Organizing a demonstration
“Meetings are the curse of the Left” would certainly seem to be true when it comes to planning demonstrations! We in ANSWER LA have had many planning meetings for the upcoming march and rally this Sunday in Hollywood.
For those who haven’t been involved in this process, the planning and logistics for a demo can be daunting. However some of the lead ANSWER organizers have been at this for decades and their experience helps us all. There’s also a committed core of a few dozen people in ANSWER LA. Within the past year we’ve worked together on several major demos as well as many smaller events. The teamwork and camaraderie we’ve developed helps enormously.
What’s involved in putting on a march and rally in Hollywood that will draw thousands of people? First off, city permits. Five or six different agencies. One agency issues permits for road closures, while another puts down the barricades for the closures.(Do not ask why can’t one agency do both, no one knows). Many different permits are needed. This requires meetings with city agencies and police, usually with our lawyers present.
Then there’s the stage, AKA a flatbed truck parked sideways in the street with a somewhat barricaded “back stage” area for speakers and performers to gather in, a check in area for press, someone at the gate controlling access, and a stage manager to juggle the schedule of the 30 or so speakers and performers. Plus, the really big name people never call in advance. They just appear and ask if they can speak, as happened at the CNN rally in March where Eddie Vedder, Susan Sarandon, and Tim Robbins walked up and ask to speak. We of course happily let them, even if it did screw up our carefully planned schedule! The point is, you need to be highly organized AND flexible.
A stage needs good sound, so there are speakers to be put onstage, satellite speakers a few hundred feet out, hookups to be made so KPFK radio can simulcast the event and so on.
At the staging area, where people assemble to march, we put out several tables of merchandise for sale, sign up sheets, flyers, and an organizing area for the monitors and security. Monitors play many important roles. They run the lead ropes out from the lead banner, gently steering people off the street on onto the sidewalks so the march can proceed. The lead banner must always be in front. That’s what will be photographed. Nothing gets in front of it, period. There are also monitors who follow alongside the march as it goes.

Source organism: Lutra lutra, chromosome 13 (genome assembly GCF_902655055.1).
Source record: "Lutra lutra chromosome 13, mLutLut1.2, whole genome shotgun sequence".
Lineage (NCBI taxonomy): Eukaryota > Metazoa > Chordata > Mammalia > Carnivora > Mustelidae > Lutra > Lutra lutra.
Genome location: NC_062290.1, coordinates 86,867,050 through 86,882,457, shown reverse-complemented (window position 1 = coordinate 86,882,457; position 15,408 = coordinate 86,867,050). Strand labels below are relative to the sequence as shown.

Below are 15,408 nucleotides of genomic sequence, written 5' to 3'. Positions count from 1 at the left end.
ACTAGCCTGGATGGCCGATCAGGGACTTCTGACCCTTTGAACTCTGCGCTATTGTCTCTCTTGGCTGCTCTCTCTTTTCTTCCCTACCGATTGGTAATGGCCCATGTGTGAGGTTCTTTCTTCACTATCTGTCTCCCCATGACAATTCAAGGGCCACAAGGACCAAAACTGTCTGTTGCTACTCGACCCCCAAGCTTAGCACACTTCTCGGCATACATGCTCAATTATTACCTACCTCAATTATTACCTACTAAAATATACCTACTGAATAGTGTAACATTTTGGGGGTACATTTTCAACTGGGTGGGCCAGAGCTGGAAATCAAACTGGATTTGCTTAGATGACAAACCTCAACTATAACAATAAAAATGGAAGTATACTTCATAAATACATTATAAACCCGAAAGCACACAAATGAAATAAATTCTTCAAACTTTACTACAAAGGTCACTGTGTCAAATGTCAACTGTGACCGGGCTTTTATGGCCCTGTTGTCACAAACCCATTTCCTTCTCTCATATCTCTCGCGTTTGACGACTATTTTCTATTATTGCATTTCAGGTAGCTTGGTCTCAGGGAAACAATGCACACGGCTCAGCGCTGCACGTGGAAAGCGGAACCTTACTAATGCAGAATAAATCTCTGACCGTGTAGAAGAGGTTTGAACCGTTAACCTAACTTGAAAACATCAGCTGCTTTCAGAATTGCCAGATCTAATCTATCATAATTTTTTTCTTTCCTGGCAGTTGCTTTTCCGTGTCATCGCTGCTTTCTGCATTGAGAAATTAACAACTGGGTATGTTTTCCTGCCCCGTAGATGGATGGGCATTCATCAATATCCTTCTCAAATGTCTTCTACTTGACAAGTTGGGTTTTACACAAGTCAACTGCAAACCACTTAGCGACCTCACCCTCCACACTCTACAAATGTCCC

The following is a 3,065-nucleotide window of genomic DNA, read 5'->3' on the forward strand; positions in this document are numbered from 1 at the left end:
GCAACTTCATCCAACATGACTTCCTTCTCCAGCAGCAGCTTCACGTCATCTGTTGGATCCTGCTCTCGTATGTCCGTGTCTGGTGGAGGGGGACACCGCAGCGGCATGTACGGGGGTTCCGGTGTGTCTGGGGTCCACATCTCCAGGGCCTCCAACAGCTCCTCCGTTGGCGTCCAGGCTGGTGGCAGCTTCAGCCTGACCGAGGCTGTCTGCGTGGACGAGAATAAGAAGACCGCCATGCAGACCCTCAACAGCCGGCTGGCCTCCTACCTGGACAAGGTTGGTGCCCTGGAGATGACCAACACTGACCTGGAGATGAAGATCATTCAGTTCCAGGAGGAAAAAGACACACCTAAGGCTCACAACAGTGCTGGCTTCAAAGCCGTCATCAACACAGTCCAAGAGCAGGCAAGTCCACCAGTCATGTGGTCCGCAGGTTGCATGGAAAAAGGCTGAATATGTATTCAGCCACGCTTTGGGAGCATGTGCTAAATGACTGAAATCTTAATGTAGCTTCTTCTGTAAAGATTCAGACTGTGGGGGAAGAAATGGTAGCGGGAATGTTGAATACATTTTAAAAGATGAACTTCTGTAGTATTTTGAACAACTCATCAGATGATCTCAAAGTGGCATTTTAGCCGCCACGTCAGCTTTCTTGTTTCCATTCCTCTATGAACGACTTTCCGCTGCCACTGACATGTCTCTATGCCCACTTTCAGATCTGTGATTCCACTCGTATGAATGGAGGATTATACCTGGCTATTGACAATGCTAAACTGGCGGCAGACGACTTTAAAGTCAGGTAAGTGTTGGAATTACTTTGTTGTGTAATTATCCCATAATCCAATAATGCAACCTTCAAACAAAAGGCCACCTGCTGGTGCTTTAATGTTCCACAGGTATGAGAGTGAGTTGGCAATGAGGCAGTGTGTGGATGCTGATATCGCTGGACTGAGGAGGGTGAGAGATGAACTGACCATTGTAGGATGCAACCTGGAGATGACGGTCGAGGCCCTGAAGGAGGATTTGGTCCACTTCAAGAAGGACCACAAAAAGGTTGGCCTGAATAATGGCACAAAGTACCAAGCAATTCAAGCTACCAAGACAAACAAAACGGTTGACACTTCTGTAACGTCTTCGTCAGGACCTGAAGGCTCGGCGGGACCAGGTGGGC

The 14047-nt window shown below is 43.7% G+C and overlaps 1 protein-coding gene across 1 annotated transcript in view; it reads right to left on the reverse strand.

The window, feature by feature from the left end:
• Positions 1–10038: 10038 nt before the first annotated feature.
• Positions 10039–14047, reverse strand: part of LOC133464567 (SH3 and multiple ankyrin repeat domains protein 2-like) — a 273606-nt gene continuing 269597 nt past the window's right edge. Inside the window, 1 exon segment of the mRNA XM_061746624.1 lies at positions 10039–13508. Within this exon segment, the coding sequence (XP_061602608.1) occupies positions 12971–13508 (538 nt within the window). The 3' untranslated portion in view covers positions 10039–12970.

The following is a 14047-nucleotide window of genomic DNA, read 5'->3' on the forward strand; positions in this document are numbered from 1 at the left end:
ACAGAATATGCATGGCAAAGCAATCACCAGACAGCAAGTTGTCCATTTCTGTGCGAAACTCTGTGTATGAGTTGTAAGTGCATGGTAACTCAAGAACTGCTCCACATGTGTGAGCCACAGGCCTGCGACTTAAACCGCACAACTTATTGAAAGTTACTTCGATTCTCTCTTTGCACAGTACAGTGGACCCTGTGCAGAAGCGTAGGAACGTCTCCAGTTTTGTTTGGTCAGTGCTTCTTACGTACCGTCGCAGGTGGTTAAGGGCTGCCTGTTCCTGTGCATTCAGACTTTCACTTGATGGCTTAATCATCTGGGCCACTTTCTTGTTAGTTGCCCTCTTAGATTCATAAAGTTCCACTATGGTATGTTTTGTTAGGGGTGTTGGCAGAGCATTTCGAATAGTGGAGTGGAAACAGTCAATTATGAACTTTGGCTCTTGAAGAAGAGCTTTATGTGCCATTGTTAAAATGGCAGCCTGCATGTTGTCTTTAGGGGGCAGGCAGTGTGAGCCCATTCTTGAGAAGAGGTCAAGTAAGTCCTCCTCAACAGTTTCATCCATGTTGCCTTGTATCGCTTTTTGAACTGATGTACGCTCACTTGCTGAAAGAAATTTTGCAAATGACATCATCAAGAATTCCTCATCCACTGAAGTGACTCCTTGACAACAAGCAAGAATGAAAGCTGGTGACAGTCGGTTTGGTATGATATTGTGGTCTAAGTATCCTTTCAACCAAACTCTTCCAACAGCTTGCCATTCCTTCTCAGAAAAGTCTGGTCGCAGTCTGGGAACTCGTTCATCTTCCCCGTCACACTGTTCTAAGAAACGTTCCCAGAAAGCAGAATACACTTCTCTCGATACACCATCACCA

The end of the march is a crucial spot. Hecklers and sometimes police sometimes push things along or otherwise create problems. We have walkie-talkies and the monitors are always in contact.
Security is a roving squad who looks for any possible problems then gently tries to defuse things as well as route the march around any problem. They also have walkie-talkies.
The lead truck goes a few hundred feet in front of the lead banner and has powerful audio and people leading chants.
Money. Demos cost $$$ to put on! So we ask for money twice; once during the march with plastic trash cans in the middle of the road, then later during the rally with buckets.
Everything I’ve discussed so far is just on the day of the demo!
We’ve also distributed thousands of flyers, hundreds of posters; have 12 co-sponsor groups and 80 endorsing organizations, all of whom need to be communicated with on a regular basis. There’s been regular phone banking, thousands of emails, and way too many meetings!
And that should give you an idea of what is takes to put on a major demo!